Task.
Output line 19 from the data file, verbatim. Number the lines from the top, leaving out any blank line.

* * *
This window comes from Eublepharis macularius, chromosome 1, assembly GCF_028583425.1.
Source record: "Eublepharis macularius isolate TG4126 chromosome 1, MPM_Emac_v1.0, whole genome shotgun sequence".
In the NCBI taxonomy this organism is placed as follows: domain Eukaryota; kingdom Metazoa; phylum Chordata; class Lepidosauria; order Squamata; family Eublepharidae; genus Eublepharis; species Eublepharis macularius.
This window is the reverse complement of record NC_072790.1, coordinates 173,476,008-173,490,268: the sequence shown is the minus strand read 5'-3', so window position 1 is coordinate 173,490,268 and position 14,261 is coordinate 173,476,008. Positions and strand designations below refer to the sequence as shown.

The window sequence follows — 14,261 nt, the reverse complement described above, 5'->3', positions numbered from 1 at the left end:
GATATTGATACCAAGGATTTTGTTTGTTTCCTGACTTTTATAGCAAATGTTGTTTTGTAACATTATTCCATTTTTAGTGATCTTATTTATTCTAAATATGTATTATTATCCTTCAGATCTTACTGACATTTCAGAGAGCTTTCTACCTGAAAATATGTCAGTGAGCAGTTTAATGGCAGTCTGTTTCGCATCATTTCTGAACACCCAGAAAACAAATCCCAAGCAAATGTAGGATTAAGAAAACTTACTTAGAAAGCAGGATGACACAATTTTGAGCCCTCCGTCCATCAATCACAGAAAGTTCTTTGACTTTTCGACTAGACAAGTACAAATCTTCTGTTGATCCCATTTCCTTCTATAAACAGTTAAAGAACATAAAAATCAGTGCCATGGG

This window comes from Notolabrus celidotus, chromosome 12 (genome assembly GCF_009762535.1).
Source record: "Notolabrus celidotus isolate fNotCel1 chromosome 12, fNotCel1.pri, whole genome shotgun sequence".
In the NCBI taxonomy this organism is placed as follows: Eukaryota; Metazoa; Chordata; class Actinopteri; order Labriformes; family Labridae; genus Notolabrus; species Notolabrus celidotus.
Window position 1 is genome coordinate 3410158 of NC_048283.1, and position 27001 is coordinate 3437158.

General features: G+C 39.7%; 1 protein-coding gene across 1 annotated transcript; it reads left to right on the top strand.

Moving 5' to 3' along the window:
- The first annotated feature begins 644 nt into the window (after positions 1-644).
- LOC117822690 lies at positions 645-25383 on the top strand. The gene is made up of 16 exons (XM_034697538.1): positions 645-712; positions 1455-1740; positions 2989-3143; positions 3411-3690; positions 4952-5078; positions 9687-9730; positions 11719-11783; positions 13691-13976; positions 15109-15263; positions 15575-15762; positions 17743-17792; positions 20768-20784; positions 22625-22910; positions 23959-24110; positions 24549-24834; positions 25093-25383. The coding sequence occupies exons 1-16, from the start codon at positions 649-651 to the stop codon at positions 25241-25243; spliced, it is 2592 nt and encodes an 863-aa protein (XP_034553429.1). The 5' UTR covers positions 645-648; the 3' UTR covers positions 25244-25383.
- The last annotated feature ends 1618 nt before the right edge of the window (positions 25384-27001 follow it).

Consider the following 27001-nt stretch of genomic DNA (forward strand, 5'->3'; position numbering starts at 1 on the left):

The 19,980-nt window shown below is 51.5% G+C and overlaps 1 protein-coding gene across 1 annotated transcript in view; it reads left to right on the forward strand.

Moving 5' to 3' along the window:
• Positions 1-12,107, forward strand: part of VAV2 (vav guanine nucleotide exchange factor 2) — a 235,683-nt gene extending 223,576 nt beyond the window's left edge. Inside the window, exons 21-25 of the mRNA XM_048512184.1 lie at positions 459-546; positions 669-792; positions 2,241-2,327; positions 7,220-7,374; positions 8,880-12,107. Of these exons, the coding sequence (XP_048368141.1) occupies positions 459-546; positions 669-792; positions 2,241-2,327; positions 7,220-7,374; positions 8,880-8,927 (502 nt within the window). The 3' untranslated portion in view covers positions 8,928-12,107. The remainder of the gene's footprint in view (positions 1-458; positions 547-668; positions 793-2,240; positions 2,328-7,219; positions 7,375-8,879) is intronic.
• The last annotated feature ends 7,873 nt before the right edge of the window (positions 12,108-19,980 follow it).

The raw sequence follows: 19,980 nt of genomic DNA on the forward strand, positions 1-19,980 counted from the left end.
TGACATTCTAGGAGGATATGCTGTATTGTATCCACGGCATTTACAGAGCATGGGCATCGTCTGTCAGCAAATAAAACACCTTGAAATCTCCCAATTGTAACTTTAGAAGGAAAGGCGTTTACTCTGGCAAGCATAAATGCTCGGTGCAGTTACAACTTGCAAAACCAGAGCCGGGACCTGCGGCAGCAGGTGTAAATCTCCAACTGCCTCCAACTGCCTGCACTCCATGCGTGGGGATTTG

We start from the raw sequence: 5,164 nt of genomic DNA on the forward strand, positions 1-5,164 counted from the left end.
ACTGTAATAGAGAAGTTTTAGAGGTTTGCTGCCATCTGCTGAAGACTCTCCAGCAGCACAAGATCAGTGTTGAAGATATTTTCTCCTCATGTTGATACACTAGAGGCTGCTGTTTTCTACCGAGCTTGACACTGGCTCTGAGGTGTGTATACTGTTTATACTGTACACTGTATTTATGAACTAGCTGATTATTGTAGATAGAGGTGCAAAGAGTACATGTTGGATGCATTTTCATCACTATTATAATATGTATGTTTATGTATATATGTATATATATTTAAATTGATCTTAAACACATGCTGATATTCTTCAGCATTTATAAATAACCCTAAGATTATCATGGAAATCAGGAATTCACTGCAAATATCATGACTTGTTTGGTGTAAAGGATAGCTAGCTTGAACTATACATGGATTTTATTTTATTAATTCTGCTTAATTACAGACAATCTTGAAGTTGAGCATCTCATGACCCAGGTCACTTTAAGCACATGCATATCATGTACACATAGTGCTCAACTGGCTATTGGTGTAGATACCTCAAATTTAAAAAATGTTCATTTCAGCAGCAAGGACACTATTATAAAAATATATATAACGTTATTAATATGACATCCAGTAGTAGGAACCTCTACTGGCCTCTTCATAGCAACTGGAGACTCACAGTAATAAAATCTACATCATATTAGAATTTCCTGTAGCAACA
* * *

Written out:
• Positions 1-12,107, forward strand: part of VAV2 (vav guanine nucleotide exchange factor 2) — a 235,683-nt gene extending 223,576 nt beyond the window's left edge. Inside the window, exons 21-25 of the mRNA XM_048512184.1 lie at positions 459-546; positions 669-792; positions 2,241-2,327; positions 7,220-7,374; positions 8,880-12,107. Of these exons, the coding sequence (XP_048368141.1) occupies positions 459-546; positions 669-792; positions 2,241-2,327; positions 7,220-7,374; positions 8,880-8,927 (502 nt within the window). The 3' untranslated portion in view covers positions 8,928-12,107. The remainder of the gene's footprint in view (positions 1-458; positions 547-668; positions 793-2,240; positions 2,328-7,219; positions 7,375-8,879) is intronic.